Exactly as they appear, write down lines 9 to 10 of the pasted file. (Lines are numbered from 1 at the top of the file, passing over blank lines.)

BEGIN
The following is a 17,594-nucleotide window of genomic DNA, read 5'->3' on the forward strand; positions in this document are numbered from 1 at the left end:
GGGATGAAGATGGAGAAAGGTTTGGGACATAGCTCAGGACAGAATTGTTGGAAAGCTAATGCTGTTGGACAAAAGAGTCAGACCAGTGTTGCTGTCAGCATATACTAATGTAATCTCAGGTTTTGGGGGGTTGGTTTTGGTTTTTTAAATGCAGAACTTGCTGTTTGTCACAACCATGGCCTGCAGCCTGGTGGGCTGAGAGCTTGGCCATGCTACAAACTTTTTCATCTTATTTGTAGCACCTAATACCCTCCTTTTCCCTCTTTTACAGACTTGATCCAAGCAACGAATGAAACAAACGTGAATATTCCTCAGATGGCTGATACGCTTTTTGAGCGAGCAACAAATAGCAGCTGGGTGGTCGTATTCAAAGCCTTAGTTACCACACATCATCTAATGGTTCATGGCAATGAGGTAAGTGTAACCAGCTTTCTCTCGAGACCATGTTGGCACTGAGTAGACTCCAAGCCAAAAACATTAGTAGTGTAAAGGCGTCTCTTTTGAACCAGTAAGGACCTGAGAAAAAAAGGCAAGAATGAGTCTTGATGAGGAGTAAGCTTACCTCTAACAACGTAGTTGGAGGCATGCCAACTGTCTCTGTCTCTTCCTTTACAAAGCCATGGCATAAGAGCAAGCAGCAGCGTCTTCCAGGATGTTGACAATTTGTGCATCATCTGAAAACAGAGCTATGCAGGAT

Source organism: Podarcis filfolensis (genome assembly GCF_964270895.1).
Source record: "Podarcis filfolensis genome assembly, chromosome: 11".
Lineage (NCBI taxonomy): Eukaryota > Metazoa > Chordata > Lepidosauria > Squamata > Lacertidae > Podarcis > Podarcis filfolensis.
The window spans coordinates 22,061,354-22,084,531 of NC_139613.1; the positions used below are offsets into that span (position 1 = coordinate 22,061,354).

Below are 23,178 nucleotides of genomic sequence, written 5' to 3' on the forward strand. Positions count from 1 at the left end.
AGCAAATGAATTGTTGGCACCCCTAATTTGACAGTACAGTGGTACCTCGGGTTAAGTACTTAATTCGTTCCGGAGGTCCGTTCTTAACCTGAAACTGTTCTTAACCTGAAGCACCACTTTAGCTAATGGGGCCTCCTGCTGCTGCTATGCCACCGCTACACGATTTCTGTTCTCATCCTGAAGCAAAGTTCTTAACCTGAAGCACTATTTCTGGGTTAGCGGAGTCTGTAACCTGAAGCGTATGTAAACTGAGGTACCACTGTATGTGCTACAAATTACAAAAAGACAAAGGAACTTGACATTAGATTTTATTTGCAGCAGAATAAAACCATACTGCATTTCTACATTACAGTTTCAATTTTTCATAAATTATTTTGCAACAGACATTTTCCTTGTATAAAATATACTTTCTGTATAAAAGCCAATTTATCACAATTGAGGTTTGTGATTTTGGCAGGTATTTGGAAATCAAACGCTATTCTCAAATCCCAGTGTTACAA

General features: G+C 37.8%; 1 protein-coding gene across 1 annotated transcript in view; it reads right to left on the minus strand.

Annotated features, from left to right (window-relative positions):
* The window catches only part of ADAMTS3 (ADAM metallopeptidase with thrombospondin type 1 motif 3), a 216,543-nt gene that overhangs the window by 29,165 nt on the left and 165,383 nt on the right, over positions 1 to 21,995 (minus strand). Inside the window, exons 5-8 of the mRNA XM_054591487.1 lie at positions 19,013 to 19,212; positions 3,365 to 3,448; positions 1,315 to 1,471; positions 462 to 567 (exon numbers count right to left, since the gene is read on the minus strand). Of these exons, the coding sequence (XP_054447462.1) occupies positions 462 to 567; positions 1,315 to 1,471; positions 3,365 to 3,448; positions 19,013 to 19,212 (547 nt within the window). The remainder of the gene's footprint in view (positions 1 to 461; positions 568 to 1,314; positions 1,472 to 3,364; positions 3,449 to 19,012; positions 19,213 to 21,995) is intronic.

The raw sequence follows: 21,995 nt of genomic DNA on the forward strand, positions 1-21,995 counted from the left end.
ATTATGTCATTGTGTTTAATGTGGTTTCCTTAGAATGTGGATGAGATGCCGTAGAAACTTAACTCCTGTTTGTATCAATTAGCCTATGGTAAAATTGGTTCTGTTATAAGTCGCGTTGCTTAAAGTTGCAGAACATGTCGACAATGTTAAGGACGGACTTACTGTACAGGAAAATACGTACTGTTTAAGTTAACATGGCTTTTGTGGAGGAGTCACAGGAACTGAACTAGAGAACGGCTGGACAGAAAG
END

General features: G+C 37.8%; 1 protein-coding gene across 1 annotated transcript in view; it reads right to left on the minus strand.

Annotated features, from left to right (window-relative positions):